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Joan L. Cannon writes: For readers who like adventure and macho behavior, subdued heroism with a dollop of basic cynicism, this will be a memorable experience. Descriptions are nothing short of brilliant, so vivid and evocative are they. For others who prefer some entertainment with a slice of terrible life, The North Water will be a trial in spite of its artistry. more »
"To the Rescue of the Crops", The Women's Land Army During World War II, "Food is a Weapon — Don't Waste It"
The women of the United States who, in response to great need, created a grassroots movement that came "to the rescue of the crops." Whether the forces consisted of farm wives driving tractors, college women milking cows, housewives picking apples, or secretaries spending summer vacations harvesting vegetables, these workers responded with energy and ingenuity to the wartime need for farm labor. more »
Ferida Wolff writes: Three years ago I noticed a couple of geese outside of a shopping center. I wondered if they were lost. They seemed to be scouting around looking for something, which I thought might be the rest of their flock. After a few days they had settled onto a garden display and it looked as if they were making a nest. The landscapers delayed planting until the geese left. more »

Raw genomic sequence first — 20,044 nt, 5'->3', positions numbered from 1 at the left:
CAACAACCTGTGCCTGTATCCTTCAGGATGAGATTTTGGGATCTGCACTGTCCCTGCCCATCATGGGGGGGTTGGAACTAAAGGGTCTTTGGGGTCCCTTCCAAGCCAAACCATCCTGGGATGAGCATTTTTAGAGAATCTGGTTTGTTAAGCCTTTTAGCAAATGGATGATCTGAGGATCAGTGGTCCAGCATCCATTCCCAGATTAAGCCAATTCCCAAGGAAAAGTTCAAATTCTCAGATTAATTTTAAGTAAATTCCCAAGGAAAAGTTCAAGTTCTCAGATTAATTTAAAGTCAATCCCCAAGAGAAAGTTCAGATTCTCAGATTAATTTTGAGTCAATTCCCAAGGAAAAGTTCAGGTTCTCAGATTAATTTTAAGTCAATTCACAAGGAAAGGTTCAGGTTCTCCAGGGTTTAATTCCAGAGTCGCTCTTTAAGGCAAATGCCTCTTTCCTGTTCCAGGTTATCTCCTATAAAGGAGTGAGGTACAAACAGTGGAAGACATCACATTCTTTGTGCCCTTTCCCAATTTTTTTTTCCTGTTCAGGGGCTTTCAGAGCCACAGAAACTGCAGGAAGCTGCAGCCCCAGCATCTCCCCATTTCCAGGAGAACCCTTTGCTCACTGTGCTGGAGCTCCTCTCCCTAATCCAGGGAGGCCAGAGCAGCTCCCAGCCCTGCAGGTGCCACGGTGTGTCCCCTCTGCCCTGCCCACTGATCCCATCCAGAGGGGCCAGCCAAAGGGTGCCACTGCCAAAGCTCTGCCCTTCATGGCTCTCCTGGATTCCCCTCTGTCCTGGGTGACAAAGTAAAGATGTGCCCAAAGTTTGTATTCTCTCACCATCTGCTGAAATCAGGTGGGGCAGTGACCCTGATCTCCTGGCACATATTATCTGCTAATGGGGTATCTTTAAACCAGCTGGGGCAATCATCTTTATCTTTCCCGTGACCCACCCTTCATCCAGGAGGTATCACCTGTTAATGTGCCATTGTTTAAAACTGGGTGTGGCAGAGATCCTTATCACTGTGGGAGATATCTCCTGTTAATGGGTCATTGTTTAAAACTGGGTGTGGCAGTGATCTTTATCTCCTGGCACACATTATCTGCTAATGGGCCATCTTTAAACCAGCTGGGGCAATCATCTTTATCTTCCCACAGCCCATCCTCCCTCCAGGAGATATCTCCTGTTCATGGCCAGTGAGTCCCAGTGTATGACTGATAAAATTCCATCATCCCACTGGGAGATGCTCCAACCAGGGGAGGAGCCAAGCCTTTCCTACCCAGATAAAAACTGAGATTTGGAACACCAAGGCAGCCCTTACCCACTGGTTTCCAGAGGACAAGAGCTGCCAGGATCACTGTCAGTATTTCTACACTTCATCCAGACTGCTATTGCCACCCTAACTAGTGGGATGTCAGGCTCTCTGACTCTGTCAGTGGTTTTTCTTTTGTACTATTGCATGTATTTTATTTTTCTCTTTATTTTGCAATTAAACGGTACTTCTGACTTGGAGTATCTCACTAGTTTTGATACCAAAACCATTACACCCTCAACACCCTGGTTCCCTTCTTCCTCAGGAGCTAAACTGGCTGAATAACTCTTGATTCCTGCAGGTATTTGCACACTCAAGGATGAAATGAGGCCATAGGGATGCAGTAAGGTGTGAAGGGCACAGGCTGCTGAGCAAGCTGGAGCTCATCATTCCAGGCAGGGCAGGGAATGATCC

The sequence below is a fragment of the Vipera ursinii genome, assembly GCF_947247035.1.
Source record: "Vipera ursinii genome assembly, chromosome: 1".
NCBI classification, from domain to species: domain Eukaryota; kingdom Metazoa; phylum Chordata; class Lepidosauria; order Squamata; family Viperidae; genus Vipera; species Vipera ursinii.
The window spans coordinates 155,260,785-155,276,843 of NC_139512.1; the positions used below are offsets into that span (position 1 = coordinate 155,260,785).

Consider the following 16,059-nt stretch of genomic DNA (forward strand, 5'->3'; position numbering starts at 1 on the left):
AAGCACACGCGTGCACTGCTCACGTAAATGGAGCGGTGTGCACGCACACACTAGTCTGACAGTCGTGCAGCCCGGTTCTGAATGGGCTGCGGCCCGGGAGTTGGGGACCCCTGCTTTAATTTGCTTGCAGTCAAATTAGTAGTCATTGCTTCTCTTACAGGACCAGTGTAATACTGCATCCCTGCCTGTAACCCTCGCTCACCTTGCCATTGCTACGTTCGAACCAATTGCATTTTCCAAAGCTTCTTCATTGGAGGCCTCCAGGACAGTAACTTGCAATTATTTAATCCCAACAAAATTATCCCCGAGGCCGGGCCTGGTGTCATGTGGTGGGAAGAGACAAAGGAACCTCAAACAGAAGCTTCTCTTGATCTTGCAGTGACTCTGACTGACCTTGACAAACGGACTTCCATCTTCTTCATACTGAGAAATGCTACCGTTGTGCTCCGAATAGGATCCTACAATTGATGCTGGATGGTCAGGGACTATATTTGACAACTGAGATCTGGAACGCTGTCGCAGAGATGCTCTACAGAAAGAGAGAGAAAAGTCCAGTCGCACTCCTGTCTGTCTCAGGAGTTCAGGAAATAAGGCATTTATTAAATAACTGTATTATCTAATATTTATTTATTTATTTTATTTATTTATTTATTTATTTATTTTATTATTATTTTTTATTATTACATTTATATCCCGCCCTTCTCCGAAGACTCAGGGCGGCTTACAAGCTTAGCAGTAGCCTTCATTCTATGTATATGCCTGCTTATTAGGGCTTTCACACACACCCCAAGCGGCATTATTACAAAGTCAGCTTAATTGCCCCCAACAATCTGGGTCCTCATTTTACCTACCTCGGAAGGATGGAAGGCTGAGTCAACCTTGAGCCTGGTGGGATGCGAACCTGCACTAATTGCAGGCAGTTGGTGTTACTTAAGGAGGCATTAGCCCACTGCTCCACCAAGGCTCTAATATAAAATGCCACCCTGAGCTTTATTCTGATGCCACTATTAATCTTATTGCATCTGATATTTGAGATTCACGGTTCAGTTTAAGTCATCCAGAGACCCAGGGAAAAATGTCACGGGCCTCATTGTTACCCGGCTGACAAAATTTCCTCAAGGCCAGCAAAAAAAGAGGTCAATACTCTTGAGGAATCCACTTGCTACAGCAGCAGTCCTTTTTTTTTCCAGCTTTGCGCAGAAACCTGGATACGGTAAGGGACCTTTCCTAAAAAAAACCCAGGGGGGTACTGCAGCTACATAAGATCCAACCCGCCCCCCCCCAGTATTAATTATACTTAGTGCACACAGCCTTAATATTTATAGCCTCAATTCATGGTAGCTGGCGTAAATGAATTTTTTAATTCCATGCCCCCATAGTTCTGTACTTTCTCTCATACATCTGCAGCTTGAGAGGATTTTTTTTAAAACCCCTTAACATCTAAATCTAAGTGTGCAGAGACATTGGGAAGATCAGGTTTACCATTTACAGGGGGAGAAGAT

Julia Sneden wrote: I remember that when I was small, my mother baked bread every week despite a killer schedule as a graduate student and teacher, never mind running a household that included two children, two grandmothers and a great aunt. She did have what was the 1930's most modern bread-making appliance, a large, galvanized tin tub with a handle that protruded from the lid to turn the large, reverse-S dough hook inside. In practice, she would always knead by hand because she said she needed to "feel the dough." more »